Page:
While some severe weather occurred in April and May, it was not as frequent as typically occurs. Storms on April 28 in southeast Illinois produced hail of quarter to golfball size in several areas. On May 1, four tornadoes occurred over Piatt, Champaign and Vermilion Counties, including one that came within 2 miles of Willard Airport near Savoy. Another tornado occurred just southwest of Hoopeston on May 6, and was accompanied by tennis ball size hail and 3 inches of rain that fell in just 90 minutes.
Summer Season (June 1 through August 31):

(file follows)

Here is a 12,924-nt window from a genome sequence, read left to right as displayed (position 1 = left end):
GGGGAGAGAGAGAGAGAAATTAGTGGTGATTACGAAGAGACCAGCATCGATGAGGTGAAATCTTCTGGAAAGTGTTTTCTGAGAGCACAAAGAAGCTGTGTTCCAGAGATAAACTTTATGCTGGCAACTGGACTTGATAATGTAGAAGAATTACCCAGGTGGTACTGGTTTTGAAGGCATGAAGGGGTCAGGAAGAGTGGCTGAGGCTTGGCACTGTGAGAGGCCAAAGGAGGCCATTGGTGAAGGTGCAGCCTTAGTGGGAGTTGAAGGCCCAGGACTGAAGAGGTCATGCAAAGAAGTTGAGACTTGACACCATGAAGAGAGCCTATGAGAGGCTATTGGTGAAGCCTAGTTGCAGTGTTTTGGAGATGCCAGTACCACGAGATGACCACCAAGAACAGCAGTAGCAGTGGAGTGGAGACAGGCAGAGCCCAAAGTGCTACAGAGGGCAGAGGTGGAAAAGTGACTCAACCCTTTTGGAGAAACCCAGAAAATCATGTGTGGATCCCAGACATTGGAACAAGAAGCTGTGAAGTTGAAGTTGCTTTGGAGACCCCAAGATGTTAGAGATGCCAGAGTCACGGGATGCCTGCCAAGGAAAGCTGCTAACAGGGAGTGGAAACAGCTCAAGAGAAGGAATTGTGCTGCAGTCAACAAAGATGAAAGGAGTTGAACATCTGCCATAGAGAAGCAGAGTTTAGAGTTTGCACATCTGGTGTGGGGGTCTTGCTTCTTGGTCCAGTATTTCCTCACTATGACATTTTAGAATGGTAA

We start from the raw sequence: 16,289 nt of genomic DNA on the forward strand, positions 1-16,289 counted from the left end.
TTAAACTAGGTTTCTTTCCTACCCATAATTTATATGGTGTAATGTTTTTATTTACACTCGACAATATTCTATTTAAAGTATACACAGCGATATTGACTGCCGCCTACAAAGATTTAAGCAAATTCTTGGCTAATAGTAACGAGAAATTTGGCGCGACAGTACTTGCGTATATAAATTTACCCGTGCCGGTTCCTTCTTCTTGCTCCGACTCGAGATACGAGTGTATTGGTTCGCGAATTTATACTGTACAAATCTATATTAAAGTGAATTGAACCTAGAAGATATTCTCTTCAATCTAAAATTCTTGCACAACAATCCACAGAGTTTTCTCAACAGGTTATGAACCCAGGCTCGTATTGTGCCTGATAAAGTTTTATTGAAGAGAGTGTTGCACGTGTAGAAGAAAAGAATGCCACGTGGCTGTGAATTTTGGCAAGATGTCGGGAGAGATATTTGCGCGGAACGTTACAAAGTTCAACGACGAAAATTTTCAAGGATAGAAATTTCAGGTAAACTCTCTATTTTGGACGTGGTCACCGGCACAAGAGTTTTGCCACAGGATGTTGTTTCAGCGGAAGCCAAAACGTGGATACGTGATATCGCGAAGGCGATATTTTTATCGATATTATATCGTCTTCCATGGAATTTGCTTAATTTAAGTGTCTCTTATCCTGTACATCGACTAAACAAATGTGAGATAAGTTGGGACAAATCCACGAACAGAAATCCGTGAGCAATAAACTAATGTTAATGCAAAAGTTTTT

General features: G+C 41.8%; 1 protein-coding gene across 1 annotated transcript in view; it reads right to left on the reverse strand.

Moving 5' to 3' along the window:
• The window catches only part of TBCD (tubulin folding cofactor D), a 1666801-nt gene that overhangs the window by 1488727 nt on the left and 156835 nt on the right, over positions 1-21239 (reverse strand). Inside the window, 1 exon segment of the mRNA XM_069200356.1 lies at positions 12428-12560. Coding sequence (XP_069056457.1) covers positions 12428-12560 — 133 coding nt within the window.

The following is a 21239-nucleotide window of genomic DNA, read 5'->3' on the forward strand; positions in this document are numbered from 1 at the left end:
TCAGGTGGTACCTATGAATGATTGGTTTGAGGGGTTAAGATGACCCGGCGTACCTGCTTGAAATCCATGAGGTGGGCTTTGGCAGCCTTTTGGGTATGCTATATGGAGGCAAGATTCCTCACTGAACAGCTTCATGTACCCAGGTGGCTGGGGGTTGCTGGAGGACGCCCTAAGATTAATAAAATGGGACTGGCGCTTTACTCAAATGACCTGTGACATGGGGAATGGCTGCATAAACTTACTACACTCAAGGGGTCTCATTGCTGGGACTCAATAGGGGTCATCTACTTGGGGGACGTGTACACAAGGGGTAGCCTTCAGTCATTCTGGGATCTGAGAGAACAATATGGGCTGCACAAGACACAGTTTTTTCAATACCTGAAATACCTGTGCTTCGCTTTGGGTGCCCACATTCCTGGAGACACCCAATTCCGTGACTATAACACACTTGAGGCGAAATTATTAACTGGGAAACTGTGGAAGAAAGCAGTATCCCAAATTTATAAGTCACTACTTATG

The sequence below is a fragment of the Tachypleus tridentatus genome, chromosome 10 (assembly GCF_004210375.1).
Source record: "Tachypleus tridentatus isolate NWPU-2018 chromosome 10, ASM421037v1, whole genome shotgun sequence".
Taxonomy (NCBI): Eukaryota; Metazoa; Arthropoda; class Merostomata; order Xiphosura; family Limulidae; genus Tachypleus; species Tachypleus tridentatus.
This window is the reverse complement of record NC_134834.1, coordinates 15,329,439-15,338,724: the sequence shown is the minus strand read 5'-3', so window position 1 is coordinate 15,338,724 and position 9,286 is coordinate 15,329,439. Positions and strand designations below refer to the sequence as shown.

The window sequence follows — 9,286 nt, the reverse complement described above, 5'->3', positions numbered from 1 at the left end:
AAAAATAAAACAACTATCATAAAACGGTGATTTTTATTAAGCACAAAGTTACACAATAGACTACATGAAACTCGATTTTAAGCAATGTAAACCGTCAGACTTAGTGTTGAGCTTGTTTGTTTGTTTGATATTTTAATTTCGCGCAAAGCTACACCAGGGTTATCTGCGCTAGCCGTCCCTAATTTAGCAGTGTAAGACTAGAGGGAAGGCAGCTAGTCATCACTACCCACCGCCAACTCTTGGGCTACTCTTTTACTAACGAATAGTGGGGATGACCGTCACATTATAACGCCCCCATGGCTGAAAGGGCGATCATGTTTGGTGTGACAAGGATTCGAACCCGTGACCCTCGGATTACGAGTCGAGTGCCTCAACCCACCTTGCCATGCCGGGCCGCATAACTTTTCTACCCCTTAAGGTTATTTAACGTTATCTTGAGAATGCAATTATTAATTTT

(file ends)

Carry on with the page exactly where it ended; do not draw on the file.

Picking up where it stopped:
TEMPERATURES -- Unusually hot weather was the main highlight during the summer, with the most brutal periods from about the last third of June, through all of July, into the first few days of August. The drought that developed allowed for an unusually high number of 100 degree days for this part of the country. Olney and Palestine each had 15 days with highs of 100 or higher, with 14 days at Charleston, 12 days at Normal, and 11 days at Springfield. The highest temperature reported was 109 degrees at Hidalgo (Jasper County) on July 7, with 108 degrees reported at Effingham on that day, and at the Lawrenceville Airport on June 28. Average high temperatures for the entire month of July were in the mid to upper 90s in most areas. One side benefit of the drought was that humidity levels were much lower than normal, so heat index values frequently were near or just a couple degrees higher than the actual temperature.